THCa, or tetrahydrocannabinolic acid, is a relatively unknown compound found in the cannabis plant. Research on this cannabinoid is quite promising, despite the fact that it’s still mostly uncharted territory.
Everyone’s heard of THC (tetrahydrocannabinol) but most people don’t know about its precursor compound, THCa, which is found only in raw cannabis plants. As the buds dry, cure, or when heat is applied, THCa eventually turns into THC. This process – when THCa loses its carboxyl acid group – is known as decarboxylation.
Contrary to popular belief, THC actually isn’t found in fresh flowers. If you’ve ever bought cannabis from a dispensary that sends their bud out for lab-testing, you may have noticed that somewhere on the package it will have the “THC content” listed. It’s labeled this way because, presumably, the consumer is going to smoke, vape, or otherwise heat the product in some way. However, it would be more accurate to label it as “THCa content”, since the flowers are raw when purchased.
For many years, this acid compound has been largely ignored and the central focus was on THC and finding ways to vilify it. Thankfully now, we’re starting to make great strides in the way of cannabis research and medical researchers are starting to look at the unique benefits of multiple cannabinoids, including THCa.
What The Science Tells Us About THCa
As of now, research is still in the early stages and there haven’t been enough studies to determine with full certainty what THCa can treat and its level of effectiveness. But there is some preliminary data and quite a bit of anecdotal evidence indicating that it may have a critical part in the future of medical cannabis. Some of these early studies suggest this cannabinoid (along with others in some cases) could possibly be helpful in treating the following ailments:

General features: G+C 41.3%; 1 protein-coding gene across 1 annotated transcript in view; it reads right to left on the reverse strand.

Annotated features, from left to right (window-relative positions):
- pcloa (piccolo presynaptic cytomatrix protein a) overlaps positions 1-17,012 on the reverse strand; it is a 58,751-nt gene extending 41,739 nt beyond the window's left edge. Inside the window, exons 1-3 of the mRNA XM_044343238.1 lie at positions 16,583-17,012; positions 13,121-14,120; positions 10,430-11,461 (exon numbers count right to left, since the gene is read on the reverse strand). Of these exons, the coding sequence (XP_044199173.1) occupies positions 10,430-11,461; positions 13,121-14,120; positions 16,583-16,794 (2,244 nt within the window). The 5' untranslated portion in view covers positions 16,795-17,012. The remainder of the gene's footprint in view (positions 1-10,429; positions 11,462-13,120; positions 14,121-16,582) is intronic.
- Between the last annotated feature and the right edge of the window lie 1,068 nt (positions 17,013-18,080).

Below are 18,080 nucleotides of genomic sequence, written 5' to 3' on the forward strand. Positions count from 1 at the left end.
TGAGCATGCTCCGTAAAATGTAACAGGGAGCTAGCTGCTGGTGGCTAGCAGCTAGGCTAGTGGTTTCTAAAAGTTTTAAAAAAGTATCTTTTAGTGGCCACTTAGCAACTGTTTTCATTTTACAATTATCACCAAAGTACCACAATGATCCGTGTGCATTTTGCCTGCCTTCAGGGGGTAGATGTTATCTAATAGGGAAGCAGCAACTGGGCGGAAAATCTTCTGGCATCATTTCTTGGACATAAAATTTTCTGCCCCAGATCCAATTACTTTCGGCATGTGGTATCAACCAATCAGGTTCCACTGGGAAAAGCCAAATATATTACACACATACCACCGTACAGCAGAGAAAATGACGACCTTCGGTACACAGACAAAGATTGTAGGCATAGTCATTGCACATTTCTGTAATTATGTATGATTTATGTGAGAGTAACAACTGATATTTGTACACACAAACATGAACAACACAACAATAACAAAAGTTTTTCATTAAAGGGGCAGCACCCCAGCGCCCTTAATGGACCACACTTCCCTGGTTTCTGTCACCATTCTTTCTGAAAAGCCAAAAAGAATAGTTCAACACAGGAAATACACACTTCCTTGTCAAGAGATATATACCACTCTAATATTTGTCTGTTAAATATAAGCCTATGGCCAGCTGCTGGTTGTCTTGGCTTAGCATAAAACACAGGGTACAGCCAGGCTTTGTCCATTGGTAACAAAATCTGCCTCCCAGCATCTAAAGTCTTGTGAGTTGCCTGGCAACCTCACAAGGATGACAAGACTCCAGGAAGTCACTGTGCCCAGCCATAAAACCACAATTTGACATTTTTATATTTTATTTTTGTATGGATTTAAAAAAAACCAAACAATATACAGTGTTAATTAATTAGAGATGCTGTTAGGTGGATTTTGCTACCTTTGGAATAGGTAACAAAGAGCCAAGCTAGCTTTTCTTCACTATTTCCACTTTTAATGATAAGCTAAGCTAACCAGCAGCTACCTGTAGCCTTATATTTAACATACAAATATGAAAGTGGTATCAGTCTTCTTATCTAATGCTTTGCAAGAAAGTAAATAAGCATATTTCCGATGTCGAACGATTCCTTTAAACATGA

Self-reported use of THCa describes success in treating insomnia, muscle spasms, and pain. This is only anecdotal evidence though and more studies will have to be conducted before we can substantiate any of these claims.
How to Utilize this Cannabinoid
To reiterate, THCa is only found in raw cannabis material that’s fresh (not dry) and hasn’t been exposed to any kind of heat. Although it’s a less frequently discussed cannabinoid for the time being, you can find some tinctures and oils that incorporate extracted THCa.
Aside from that, the most efficient way to harness THCa is through your diet. You can take the raw buds and make juice, smoothies, salads, dressings, and cold sauces. However you would eat any other leafy green vegetable such spinach, kale, or swiss chards, the same can be done with your cannabis leaves.
They can also be finely chopped and used as an herb just like parsley, oregano, dill, or basil. This would not only add a rich flavor profile to your dish, but it would certainly improve the nutritional content as well. Store it in the crisper drawer with your other salads and veggies.
Although research is still in its infancy, these preliminary studies show that THCa can play a pivotal role in treating different medical conditions. This brings an entirely new focus on the benefits of consuming raw cannabis. Have you used THCa extracts? What about raw cannabis juicing or smoothies? If so, we’d love to hear your thoughts on the subject. Drop us a line in the comment section!
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